Hurst should be a redshirt lock with a solid three-deep in front of him. In year two the three guys mentioned will have a battle royale for the starting spot Quinton Washington vacates, with the runner-up also getting a significant amount of playing time. Pipkins is still the favorite, but I would not rule out Hurst becoming a productive backup as quickly as next year. Failing that he should emerge into a rotation nose tackle as a redshirt junior, if he is not the starter.
Hurst also has the potential to compete at three-tech with his explosion, and if things are going well at nose I expect he will be moved there and be a heavy rotation feature, whether that's behind or in front of Chris Wormley. He should be getting significant snaps by year three, if not earlier.
When you hear about that first step "get-off"...man, that's *exactly* what you're looking for in a 3-tech in a 4-3 under. It's a desirable trait in a NT as well (given the requisite size), but it screams PLAYMAKER at 3-tech.
I remember that article and it was sad. I'm glad he was able to grow up to be, by all accounts, a stand up young man, and that there were good role models in his life besides his father. He'll have plenty of great role models and father figures at Michigan.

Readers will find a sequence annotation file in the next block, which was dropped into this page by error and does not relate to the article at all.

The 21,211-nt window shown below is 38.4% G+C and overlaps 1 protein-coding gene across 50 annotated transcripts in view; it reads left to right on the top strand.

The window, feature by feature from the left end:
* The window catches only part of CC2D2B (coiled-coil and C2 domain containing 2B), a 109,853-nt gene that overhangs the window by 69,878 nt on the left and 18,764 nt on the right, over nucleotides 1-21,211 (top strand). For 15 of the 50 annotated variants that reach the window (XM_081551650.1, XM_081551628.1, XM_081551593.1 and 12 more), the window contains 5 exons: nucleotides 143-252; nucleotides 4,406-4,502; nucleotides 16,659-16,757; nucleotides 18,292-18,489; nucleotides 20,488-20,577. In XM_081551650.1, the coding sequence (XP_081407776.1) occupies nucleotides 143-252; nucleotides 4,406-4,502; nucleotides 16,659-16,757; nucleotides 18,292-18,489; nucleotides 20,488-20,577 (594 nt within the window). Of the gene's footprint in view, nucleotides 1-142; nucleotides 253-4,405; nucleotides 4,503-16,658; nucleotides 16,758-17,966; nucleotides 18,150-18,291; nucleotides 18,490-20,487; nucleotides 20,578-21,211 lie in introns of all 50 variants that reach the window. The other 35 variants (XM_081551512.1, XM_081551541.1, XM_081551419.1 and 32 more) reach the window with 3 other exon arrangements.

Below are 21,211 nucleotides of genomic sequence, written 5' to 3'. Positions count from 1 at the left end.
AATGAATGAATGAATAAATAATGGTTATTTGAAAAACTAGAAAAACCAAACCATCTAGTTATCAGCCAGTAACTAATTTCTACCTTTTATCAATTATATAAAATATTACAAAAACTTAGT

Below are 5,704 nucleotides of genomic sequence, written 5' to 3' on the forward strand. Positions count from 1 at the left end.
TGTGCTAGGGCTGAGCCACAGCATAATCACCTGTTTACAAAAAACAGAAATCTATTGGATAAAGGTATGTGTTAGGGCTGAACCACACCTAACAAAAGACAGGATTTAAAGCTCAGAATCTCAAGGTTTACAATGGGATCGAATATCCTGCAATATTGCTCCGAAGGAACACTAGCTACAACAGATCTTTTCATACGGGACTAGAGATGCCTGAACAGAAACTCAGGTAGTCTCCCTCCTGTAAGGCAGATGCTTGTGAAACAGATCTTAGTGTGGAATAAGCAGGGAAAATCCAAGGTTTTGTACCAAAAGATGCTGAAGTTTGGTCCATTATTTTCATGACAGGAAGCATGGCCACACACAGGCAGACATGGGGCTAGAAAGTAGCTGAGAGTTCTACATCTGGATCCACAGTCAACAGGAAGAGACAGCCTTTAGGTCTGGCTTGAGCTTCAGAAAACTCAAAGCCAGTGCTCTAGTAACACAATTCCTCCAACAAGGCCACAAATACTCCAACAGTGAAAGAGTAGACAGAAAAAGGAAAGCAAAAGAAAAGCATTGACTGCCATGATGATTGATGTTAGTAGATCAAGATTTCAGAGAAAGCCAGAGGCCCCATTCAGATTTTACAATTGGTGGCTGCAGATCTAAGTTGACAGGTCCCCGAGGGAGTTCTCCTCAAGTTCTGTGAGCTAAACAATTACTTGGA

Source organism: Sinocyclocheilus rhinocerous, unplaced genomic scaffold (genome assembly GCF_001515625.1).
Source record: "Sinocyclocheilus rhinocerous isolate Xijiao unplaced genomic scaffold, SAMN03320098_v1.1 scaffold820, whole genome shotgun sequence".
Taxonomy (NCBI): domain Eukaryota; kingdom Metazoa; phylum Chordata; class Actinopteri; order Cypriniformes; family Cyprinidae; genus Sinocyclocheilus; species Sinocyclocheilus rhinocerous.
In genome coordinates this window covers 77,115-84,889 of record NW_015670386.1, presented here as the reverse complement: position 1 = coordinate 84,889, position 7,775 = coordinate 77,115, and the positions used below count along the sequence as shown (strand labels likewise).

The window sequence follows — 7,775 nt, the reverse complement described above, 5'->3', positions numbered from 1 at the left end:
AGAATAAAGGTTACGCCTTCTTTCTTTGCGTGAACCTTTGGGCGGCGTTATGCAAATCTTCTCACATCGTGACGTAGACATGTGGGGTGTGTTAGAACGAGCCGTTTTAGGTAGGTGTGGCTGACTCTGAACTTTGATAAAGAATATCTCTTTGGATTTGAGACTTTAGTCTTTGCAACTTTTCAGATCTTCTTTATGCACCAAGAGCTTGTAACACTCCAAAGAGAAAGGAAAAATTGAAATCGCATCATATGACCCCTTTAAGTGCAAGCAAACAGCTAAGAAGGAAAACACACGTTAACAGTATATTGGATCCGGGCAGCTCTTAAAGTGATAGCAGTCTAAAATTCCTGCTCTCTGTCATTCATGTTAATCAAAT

He is so quick for such a large body. He almost seems nimble when he makes his long TD run. In the Senior season hightlights, 1:10 mark, he lines up in what I believe is an H back and just drive blocks the defender to the next county. I think he'll be a surprise from this class.
“I didn’t have any quarterbacks show up,’’ said Stevenson, who is entering his 20th year as Xaverian’s coach. “He played quarterback for me. Four touchdown passes against BC High. He had a pick at safety. He was playing cornerback trying to cover guys man to man.
I'm no expert, but looking at the Semper Fi highlights, and taking into account that he was not feeling well, it looks like he needs a bit of work on finishing tackles. He occasionally got buried by linemen as well, but that may be more a matter of his being sick. With that said, I'm very excited about him. Given the Heineger Certainty Principal, and a redshirt to add some bulk and work on technique, I think he's going to be uncontrollable for any mortal OL in a few years.
To me he looked like a guy who was just not in very good shape, whether it was strictly sickness or the fact that it was not football season. Football typically ends at the end of October/beginning of November, and he very well could have been a little bit out of shape by the beginning of January when the Semper Fi game was played.
Not sure how he was rated coming out of high school in Florida but Hurst reminds me of Atkins. They are built very similarly and have the same strengths. If Hurst can come even close to what Geno did in college I'll be happy. If he can approach NFL Geno we will have something very special.